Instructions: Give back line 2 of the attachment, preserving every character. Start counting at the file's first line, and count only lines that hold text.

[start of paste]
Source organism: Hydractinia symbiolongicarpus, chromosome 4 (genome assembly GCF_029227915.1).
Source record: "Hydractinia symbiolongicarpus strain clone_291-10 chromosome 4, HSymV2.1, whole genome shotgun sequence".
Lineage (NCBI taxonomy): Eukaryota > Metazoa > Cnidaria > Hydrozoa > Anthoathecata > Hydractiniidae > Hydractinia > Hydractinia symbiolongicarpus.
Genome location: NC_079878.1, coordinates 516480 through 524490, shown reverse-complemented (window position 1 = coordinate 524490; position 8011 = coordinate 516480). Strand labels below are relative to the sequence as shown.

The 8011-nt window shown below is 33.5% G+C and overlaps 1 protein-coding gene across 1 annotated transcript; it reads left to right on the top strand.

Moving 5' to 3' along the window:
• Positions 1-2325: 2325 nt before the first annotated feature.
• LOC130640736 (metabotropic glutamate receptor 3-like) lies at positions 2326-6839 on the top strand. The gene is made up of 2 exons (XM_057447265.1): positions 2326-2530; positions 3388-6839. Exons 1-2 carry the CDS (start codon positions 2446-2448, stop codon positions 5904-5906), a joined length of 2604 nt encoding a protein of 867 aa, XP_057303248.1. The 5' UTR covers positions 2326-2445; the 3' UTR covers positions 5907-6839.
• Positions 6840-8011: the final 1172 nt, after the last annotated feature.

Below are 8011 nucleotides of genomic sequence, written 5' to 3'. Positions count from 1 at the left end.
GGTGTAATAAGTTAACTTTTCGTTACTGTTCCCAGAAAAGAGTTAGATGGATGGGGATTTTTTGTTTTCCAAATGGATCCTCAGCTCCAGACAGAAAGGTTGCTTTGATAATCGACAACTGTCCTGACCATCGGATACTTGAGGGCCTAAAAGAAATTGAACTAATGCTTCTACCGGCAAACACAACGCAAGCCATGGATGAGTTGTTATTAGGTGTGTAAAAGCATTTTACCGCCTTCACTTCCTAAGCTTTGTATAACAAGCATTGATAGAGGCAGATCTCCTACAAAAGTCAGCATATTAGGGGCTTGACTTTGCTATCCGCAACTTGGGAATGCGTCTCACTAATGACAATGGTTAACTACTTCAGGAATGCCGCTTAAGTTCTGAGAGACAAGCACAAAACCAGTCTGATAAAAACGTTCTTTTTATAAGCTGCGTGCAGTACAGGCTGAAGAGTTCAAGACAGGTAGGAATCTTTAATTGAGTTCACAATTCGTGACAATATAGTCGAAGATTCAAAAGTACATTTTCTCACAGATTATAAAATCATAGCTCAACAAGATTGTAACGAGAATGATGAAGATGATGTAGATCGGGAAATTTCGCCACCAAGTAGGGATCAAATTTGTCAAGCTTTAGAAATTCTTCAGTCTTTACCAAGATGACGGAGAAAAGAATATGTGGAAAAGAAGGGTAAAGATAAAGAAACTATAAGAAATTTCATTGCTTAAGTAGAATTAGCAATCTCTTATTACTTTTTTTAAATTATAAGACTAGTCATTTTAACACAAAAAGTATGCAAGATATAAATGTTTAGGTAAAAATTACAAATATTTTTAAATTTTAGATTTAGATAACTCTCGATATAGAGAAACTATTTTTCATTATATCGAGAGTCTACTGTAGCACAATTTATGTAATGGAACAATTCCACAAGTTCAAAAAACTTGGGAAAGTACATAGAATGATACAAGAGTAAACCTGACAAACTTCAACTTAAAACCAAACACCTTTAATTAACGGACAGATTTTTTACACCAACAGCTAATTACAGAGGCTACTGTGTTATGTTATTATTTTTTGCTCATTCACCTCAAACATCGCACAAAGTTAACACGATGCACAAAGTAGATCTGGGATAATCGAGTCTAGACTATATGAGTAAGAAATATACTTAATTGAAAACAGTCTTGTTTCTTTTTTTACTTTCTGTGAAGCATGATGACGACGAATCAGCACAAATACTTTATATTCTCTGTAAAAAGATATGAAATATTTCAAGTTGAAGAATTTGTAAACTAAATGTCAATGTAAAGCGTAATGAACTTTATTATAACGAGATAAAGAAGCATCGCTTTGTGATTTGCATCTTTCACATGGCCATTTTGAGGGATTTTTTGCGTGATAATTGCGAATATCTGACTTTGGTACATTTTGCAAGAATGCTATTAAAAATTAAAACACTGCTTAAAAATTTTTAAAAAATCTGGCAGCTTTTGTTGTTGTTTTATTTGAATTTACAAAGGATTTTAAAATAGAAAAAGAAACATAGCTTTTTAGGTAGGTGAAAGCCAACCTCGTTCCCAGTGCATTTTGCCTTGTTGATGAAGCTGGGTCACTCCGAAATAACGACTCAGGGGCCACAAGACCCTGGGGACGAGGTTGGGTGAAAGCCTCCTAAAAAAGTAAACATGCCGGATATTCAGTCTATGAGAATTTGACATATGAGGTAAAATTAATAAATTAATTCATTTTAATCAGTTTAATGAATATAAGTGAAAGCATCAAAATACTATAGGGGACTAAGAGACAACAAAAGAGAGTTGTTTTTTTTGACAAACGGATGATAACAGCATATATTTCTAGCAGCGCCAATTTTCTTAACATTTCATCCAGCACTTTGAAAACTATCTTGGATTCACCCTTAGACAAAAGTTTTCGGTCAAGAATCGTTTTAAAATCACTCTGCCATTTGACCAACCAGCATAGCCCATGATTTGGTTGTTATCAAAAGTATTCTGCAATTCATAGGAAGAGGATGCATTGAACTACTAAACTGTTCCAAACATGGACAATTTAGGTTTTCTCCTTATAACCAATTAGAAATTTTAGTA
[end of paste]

Source record: "Hydractinia symbiolongicarpus strain clone_291-10 chromosome 4, HSymV2.1, whole genome shotgun sequence".